Here’s the truth of publishing, folks. Those terms the Authors Guild is fighting for, the thing they want all authors to have? Some authors already get them. It’s not that the industry refuses to grant the terms to allauthors. It’s that the industry gives those who have some kind of clout in a negotiation more respect—and better terms—than someone who rolls over and whines.

That clout doesn’t have to be multimillion dollar book sales. That clout might simply be backbone. From my early days as a beginning writer, I asked for good contract terms. And because I asked, I often got them. It wasn’t like the publishers refused everyone, but they certainly aren’t going to give good terms to someone who is too dumb to ask for them.

Link to the rest at Kristine Kathryn Rusch

Here’s a link to Krist Rusch’s books. If you like an author’s post, you can show your appreciation by checking out their books.

Big Publishing, Contracts, Kristine Kathryn Rusch

17 Comments to “Poor Poor Pitiful Me Is Not A Business Model”

  1. I don’t feel it’s necessary to write a whiny blog post about a whiny letter.

    Maybe that’s because I’m not a successful author, however.

    • I’m not seeing whiny blog post. I’m seeing a blog post written largely to writers that haven’t done a lot of negotiating of why whining doesn’t work in negotiations and what to do instead.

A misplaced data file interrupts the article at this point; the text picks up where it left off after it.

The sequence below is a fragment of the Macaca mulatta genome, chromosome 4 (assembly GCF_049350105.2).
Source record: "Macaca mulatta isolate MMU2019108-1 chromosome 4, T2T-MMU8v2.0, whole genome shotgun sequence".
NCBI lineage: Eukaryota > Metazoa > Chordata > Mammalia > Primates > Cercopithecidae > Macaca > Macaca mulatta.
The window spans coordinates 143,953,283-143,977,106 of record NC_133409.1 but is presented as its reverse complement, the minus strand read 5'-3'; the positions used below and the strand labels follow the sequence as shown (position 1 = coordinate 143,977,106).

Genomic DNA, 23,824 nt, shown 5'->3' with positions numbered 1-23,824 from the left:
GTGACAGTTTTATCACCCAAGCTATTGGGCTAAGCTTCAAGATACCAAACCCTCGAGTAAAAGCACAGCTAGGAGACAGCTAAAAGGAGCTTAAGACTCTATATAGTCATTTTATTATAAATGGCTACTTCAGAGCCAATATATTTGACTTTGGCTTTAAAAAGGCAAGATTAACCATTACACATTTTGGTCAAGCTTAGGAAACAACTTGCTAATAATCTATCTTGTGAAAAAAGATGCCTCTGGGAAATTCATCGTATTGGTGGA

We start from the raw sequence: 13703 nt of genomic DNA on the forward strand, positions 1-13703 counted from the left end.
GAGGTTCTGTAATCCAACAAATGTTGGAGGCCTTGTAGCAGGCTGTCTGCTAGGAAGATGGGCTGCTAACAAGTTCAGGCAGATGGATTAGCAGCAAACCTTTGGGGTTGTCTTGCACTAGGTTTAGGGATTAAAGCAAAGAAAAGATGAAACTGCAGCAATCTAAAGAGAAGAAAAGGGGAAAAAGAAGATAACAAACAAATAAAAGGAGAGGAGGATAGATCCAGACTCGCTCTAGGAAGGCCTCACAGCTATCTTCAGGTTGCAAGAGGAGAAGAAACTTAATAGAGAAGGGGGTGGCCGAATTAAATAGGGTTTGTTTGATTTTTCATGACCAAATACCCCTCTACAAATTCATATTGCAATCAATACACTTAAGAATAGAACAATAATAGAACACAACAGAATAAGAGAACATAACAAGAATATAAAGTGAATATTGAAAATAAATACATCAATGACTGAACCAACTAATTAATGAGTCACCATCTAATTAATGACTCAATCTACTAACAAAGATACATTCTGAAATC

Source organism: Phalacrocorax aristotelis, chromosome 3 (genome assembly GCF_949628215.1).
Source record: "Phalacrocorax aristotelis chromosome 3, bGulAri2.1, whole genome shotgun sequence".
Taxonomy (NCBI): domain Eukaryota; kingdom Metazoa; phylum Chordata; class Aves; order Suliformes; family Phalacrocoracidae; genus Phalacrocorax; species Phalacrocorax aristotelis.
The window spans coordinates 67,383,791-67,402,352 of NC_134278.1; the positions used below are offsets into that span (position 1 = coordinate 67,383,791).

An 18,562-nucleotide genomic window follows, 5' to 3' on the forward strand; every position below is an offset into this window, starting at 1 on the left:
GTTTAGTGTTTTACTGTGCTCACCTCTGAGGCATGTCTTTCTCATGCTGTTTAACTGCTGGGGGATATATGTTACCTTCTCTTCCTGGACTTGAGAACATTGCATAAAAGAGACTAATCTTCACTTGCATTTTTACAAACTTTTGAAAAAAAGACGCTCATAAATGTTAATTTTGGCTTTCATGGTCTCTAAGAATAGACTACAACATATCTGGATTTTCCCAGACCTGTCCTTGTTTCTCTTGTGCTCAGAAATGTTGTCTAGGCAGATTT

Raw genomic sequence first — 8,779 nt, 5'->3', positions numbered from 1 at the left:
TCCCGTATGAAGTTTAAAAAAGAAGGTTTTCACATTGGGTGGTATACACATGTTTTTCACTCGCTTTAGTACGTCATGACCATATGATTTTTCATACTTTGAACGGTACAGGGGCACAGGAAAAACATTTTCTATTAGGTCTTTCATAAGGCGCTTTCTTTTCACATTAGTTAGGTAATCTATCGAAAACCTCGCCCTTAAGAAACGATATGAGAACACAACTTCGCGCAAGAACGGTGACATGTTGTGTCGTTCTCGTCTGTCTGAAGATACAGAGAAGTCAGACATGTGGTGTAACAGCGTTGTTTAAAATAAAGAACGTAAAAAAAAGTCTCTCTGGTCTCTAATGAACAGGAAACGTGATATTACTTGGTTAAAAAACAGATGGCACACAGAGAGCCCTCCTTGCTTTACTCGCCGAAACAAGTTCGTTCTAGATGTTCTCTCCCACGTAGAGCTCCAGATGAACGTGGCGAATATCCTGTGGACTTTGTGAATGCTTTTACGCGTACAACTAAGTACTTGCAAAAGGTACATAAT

For baby writers who are still being fed boohicky about trad is the only path to success that isn’t a lot of work, it’s not necessary to tell them, but it sure is nice to.

      • Maybe I’m just getting tired of reading about Author solutions…all the time.

        How many times do we need to be reminded to not do business with these folks? Sheesh!

        We get it, already, we get it.

  2. “Complaining is not a strategy.” — Jeff Bezos

  3. One interesting comment over there talked about the letter being a big publisher’s scam using AG as a front. Which is the guild’s usual role, so it makes sense to me that something else is going on.

    • Considering AG acts more like the pig5’s lapdog than anything ‘for’ the authors, I’d agree with them.

      The thing is, these pretend ‘carrots’ usually come out just before/after they try to hit someone (like Amazon) with a ‘stick’ …

  4. She’s right. The entire publishing industry would be on its knees if authors simply stood up for themselves and gave the industry an ultimatum. Pay us more or f**k off. We don’t really need you.